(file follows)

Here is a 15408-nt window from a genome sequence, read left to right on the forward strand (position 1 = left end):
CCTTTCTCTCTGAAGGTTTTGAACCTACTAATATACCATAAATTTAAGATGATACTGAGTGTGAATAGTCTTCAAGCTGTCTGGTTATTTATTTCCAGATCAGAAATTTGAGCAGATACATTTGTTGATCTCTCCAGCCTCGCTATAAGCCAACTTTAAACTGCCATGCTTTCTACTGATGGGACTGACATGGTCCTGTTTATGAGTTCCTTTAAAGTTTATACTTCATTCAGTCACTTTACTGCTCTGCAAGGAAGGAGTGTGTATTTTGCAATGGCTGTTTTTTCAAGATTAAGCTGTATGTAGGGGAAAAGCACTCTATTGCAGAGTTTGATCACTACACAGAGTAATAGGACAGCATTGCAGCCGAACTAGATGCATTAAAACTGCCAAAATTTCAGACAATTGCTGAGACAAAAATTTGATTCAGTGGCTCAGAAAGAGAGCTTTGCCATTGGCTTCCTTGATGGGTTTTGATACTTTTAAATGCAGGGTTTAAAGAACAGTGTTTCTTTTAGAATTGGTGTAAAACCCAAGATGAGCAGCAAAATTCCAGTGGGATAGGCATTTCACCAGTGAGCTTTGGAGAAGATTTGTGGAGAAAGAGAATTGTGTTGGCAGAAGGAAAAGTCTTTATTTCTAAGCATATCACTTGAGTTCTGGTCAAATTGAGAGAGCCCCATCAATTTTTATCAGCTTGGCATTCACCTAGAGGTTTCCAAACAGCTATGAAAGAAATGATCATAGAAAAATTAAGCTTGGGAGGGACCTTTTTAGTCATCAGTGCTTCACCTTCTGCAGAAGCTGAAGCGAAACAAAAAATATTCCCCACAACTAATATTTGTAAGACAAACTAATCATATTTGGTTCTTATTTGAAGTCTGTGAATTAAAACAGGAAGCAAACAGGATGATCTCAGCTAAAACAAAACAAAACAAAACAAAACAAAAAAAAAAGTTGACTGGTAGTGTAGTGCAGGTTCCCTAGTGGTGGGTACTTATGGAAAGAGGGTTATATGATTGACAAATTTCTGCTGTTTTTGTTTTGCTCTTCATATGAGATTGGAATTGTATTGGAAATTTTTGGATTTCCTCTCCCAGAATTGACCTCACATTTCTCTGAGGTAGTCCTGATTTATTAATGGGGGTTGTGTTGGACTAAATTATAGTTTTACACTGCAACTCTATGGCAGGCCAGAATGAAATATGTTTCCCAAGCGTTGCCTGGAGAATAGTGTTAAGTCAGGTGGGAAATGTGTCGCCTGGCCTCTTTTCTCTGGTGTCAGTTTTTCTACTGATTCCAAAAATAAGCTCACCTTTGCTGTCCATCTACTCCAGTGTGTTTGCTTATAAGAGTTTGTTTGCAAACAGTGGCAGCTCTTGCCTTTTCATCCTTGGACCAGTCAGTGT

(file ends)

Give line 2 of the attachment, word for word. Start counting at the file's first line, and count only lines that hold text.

CCTTTCTCTCTGAAGGTTTTGAACCTACTAATATACCATAAATTTAAGATGATACTGAGTGTGAATAGTCTTCAAGCTGTCTGGTTATTTATTTCCAGATCAGAAATTTGAGCAGATACATTTGTTGATCTCTCCAGCCTCGCTATAAGCCAACTTTAAACTGCCATGCTTTCTACTGATGGGACTGACATGGTCCTGTTTATGAGTTCCTTTAAAGTTTATACTTCATTCAGTCACTTTACTGCTCTGCAAGGAAGGAGTGTGTATTTTGCAATGGCTGTTTTTTCAAGATTAAGCTGTATGTAGGGGAAAAGCACTCTATTGCAGAGTTTGATCACTACACAGAGTAATAGGACAGCATTGCAGCCGAACTAGATGCATTAAAACTGCCAAAATTTCAGACAATTGCTGAGACAAAAATTTGATTCAGTGGCTCAGAAAGAGAGCTTTGCCATTGGCTTCCTTGATGGGTTTTGATACTTTTAAATGCAGGGTTTAAAGAACAGTGTTTCTTTTAGAATTGGTGTAAAACCCAAGATGAGCAGCAAAATTCCAGTGGGATAGGCATTTCACCAGTGAGCTTTGGAGAAGATTTGTGGAGAAAGAGAATTGTGTTGGCAGAAGGAAAAGTCTTTATTTCTAAGCATATCACTTGAGTTCTGGTCAAATTGAGAGAGCCCCATCAATTTTTATCAGCTTGGCATTCACCTAGAGGTTTCCAAACAGCTATGAAAGAAATGATCATAGAAAAATTAAGCTTGGGAGGGACCTTTTTAGTCATCAGTGCTTCACCTTCTGCAGAAGCTGAAGCGAAACAAAAAATATTCCCCACAACTAATATTTGTAAGACAAACTAATCATATTTGGTTCTTATTTGAAGTCTGTGAATTAAAACAGGAAGCAAACAGGATGATCTCAGCTAAAACAAAACAAAACAAAACAAAACAAAAAAAAAAGTTGACTGGTAGTGTAGTGCAGGTTCCCTAGTGGTGGGTACTTATGGAAAGAGGGTTATATGATTGACAAATTTCTGCTGTTTTTGTTTTGCTCTTCATATGAGATTGGAATTGTATTGGAAATTTTTGGATTTCCTCTCCCAGAATTGACCTCACATTTCTCTGAGGTAGTCCTGATTTATTAATGGGGGTTGTGTTGGACTAAATTATAGTTTTACACTGCAACTCTATGGCAGGCCAGAATGAAATATGTTTCCCAAGCGTTGCCTGGAGAATAGTGTTAAGTCAGGTGGGAAATGTGTCGCCTGGCCTCTTTTCTCTGGTGTCAGTTTTTCTACTGATTCCAAAAATAAGCTCACCTTTGCTGTCCATCTACTCCAGTGTGTTTGCTTATAAGAGTTTGTTTGCAAACAGTGGCAGCTCTTGCCTTTTCATCCTTGGACCAGTCAGTGT